David for the instrumental backing. Andre David has worked out the
choreography and a ladies' committee have co-opted experts for the
galaxy of costumes.
The Merry An
Singers Junior cast will present 'A Place For Us' on November 8,
9 and 10 at the Lionel Wendt Theatre.
Due to unavoidable circumstances,
the annual sports event, Interaction organised by the Interact District
3220, has been postponed. Originally scheduled to be held on November
2 and 3, the event will now be held on November 16 and 17. The venue,
Havelock Grounds, will remain the same.
The organising commitee regrets any inconvenience caused and hopes
that participation will be as expected.
invasion of the liberal thinkers
By Ishani Ranasinghe & Marisa De Silva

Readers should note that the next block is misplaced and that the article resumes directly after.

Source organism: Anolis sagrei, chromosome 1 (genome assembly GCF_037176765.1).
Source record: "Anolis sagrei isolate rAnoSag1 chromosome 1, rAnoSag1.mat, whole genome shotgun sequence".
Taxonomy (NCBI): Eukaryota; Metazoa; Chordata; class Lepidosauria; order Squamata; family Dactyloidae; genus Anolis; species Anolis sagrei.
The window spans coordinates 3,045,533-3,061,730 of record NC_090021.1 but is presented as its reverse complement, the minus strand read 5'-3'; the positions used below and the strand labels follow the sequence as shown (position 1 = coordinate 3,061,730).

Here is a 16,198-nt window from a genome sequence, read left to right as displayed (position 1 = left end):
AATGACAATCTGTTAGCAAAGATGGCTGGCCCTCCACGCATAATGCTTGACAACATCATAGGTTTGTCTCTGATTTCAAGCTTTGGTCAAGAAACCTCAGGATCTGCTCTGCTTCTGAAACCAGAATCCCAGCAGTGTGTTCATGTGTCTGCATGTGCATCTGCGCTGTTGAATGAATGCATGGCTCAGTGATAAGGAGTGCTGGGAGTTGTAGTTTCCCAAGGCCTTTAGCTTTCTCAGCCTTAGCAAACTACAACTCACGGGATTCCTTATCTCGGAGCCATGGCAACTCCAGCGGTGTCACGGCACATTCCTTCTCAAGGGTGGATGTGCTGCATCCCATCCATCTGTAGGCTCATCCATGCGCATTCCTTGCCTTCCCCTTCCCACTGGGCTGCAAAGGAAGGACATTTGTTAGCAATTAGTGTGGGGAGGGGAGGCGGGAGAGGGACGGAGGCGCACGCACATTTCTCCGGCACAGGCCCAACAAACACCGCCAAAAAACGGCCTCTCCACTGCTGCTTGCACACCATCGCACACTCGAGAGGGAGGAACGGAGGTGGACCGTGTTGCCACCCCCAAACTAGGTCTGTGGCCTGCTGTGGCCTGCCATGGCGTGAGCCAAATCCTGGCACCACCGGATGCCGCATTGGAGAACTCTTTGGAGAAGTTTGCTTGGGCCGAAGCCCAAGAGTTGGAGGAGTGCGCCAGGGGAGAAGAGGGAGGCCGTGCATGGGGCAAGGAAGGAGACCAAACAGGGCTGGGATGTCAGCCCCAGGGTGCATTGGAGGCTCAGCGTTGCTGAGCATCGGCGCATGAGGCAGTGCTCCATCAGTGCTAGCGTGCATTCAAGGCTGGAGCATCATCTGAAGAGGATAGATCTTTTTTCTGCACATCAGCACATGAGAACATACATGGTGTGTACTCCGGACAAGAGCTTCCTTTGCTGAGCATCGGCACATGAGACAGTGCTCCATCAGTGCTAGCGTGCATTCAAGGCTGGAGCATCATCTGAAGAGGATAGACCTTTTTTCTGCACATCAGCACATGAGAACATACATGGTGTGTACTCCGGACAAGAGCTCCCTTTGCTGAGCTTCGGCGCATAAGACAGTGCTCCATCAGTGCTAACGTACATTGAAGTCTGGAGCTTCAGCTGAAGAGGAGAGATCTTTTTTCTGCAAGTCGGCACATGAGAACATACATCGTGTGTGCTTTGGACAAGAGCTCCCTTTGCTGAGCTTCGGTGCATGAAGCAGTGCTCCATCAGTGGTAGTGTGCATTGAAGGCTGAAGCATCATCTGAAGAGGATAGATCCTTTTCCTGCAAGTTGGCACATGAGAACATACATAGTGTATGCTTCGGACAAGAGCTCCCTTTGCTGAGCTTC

Launched seven years ago, YA TV, or Young Asia Television,
has, in its own way, revolutionised Sri Lankan TV programming. They
came in at a time when state monopoly needed to be substituted with
liberal thinking. Developing concerns too were not being addressed
adequately, so although regional programmes were necessary to highlight
common issues, focus programmes on Sri Lanka were a must, they felt.
prefer to highlight success stories instead of disasters,"
says Sharmini Boyle, Editor-in-Chief, YA TV, explaining the focus
and concept of the programmes. One of the key features in their
success, she believes, was that they involved young people who did
not have previous work experience. All of them got on the job training.
"This way we are able to look and present things from a fresh
perspective," she adds.
a network of youth across South East Asia with digital cameras who
send in their local stories with appropriate pictures. Our crew